Our new bath, although not photogenic, is great. The sink is in one room. The toilet and shower are in a separate area. Overall the bath isn't large, but with three French doors opening out to the garden and another French door between the sink area and the shower area, it feels spacious. The milestone finish on the floor throughout and on the walls in the shower area is easy to clean and visually pleasing. Having a shower with no walls or enclosure, feels safer than any shower I've previously used. At the shower end of the room is a bench that serves a multitude of functions, but the key function for me is making it much easier to wash my feet and cut my toenails. I can simply put my foot up on the bench so it is safe and convenient. This is particularly important because of my ankle problem which interferes with my balance.
But, here's the answer to the question you all asked, "how will you keep the toilet paper dry?" No problem. It doesn't get wet.
The porch supports have been secured with concrete, the laminate covering ordered and much of the framework welding is completed for the overhead structure. The door is completed and hung, with weather stripping, but doesn't have glass or hardware yet. The door bell needs to be wired. So, very soon, we will have a functioning front entry!
Richard Epstein came for a home tour today and then he and Brad were headed out for a catch-up lunch. Years ago, when I first moved to Langley, Eppy (as he was then called) remodeled the building I owned on 6th Street. Then, some time after that, Richard hired Brad to work on his construction crew. We all have a long and pleasing history together.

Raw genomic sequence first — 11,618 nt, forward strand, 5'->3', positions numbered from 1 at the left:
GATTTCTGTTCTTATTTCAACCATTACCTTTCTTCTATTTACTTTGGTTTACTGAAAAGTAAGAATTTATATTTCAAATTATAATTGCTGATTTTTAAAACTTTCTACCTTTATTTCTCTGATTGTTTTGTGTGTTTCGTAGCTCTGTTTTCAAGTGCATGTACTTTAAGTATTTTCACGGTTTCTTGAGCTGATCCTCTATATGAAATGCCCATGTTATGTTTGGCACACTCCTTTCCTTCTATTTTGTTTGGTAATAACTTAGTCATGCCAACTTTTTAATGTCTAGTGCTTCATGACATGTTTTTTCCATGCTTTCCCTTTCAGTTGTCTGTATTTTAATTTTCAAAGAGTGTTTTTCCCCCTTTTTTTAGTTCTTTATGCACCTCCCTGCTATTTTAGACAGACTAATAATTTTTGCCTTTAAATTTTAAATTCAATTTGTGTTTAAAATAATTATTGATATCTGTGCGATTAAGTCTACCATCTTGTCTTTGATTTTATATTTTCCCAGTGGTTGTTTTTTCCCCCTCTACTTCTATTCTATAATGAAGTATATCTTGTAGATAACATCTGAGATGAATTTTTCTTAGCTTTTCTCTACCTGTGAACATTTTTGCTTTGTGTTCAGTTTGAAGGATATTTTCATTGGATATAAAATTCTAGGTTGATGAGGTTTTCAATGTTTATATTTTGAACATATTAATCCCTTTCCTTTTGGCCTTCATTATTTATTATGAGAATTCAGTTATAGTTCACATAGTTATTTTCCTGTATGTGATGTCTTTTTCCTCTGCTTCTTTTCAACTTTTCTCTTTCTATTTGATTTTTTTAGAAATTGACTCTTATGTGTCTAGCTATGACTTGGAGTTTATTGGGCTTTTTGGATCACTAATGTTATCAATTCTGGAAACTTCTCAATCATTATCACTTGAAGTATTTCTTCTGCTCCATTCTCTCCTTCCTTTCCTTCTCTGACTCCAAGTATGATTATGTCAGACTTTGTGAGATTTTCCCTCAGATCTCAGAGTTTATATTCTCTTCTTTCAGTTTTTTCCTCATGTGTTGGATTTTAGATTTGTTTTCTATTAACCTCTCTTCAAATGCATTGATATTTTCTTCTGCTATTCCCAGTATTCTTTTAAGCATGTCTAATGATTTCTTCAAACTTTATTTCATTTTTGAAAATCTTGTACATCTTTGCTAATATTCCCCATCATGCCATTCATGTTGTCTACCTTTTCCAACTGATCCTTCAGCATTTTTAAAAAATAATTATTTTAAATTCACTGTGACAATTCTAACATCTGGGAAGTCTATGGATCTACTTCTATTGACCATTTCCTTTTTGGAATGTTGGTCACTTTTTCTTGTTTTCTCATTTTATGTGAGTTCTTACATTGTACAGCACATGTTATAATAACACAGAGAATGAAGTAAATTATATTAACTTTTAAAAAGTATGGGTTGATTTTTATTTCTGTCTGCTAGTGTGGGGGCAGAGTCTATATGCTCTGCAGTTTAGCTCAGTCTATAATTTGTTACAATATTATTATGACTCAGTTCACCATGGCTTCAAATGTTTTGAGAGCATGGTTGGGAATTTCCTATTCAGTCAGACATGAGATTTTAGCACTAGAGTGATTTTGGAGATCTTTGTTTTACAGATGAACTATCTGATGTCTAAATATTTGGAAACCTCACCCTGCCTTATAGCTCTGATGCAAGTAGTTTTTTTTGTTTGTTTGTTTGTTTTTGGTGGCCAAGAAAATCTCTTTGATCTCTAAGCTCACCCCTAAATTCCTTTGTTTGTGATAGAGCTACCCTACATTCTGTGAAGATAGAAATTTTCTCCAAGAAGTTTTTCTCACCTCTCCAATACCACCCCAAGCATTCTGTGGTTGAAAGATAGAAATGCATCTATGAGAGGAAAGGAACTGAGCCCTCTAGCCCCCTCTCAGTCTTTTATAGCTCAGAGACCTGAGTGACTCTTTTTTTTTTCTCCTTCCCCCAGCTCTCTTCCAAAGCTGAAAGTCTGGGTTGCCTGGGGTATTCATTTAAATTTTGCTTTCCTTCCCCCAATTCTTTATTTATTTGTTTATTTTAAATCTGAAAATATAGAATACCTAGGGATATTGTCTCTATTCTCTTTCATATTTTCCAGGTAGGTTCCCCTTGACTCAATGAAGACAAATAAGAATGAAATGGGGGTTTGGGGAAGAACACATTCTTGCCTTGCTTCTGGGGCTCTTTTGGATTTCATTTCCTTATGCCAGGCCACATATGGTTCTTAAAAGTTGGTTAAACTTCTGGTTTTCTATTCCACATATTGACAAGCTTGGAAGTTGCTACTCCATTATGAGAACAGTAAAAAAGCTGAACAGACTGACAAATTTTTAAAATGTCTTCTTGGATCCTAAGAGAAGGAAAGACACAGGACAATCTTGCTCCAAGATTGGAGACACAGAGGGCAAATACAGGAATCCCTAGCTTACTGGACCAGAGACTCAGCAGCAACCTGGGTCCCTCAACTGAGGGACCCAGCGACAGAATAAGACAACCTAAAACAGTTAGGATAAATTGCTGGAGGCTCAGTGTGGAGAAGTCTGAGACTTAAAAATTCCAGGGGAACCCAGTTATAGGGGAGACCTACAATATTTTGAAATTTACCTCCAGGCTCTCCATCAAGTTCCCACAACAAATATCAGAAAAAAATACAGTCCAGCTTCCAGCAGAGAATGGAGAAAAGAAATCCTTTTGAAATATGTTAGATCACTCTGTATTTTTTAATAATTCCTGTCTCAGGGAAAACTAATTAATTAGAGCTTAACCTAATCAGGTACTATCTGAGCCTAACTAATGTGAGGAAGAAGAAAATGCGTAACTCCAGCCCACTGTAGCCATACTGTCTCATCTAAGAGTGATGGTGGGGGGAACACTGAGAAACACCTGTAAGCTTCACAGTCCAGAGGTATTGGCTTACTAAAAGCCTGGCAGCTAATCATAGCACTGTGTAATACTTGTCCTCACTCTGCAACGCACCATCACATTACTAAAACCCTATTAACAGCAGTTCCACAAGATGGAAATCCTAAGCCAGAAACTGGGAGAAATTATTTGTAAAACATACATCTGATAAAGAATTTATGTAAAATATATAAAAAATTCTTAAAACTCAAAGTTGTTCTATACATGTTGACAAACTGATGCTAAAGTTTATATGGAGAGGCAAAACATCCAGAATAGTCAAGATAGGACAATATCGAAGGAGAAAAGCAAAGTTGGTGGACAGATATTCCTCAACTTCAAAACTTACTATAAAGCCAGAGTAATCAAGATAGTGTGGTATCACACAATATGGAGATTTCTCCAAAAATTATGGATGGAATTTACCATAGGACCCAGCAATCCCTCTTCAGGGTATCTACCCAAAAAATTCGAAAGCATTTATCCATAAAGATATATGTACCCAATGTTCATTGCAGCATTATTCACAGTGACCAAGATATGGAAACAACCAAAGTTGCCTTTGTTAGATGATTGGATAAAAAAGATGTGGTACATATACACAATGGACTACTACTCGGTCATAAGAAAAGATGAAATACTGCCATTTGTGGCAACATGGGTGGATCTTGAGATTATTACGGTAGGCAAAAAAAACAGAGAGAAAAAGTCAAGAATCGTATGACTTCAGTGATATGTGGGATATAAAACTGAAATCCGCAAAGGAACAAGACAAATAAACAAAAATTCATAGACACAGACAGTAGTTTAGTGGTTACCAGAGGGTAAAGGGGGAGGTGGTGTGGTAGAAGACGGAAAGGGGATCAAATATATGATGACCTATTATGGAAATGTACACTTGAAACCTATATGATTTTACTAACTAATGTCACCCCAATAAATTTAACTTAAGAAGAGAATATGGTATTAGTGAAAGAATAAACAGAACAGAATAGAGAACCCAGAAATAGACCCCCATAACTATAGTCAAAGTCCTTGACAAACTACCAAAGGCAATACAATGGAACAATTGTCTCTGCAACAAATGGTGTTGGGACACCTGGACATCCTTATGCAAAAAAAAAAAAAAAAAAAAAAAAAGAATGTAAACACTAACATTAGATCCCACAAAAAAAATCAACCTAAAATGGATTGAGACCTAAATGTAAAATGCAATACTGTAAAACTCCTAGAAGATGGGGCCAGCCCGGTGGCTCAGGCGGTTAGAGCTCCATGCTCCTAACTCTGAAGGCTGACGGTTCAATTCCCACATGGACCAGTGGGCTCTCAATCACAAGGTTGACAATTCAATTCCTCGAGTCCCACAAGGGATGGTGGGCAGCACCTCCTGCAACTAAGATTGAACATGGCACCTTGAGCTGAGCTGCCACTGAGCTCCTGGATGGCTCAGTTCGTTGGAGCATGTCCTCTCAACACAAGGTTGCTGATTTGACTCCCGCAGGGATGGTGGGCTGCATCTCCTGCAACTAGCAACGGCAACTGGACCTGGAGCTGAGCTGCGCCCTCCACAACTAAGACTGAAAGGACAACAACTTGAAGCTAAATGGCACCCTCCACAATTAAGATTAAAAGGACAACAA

Glazing always seems like such a small task. Just stick it in and be done with it. Nope! The steps in placing the energy-perfect glass in our bridge doors were many. Not in order, but necessary, was a red sticky goop; tape that needed the blue protective paper removed; steel stops cut, ground and fit to hold the glass and then screwed in place; and weather stripping.
Here, Brad is constructing our front door, which is now installed, with weather stripping and all. We're still waiting for the glass to arrive for this door, as well as our two bridge doors, plus we need the hardware for the front door. Otherwise, they are fully functional, including temporary but quite functional "plastic windows". The completion of the details for our living pleasure and comfort are getting checked off the list at a nice pace.
This is our third, and last kitchen cart. All three of our carts are designed to be used outside on the covered porch for summer cooking, or simply pulled out into the room for more counter space. This cart holds all our small appliances so we can have waffles, a panini sandwich, or make a smoothie outside in the summer.
This is the window seat niche we've created for my quiet reading time. Just yesterday I picked up a few minutes to enjoy this delightful spot. Brad is probably wondering how this happened because he has not yet built the cabinet and he and Erin are hiking, skiing and camping on the Olympic Peninsula. With a little creative use of stuff-on-hand, Ed and I were able to get this spot functioning quite nicely. The ultimate window seat will be even more perfect, but for now...
Planing and Sanding are a couple of the final stages along the way in reworking recycled wood for reuse. Of course, this doesn't count the hours and hours or locating the wood, sorting it, storing it, and searching for the perfect piece for the specific task at hand. The front door alone, for example, needed to have several pieces pulled before the right ones were decided on.
However, before anything can happen, the wood needs to have the nails pulled and then it needs to be cleaned with a steel brush. After those first two steps it can be cut with a chop saw, table saw or skill saw. One other step we add, but didn't photograph, is running a metal detector along the wood to see if there are hidden nails.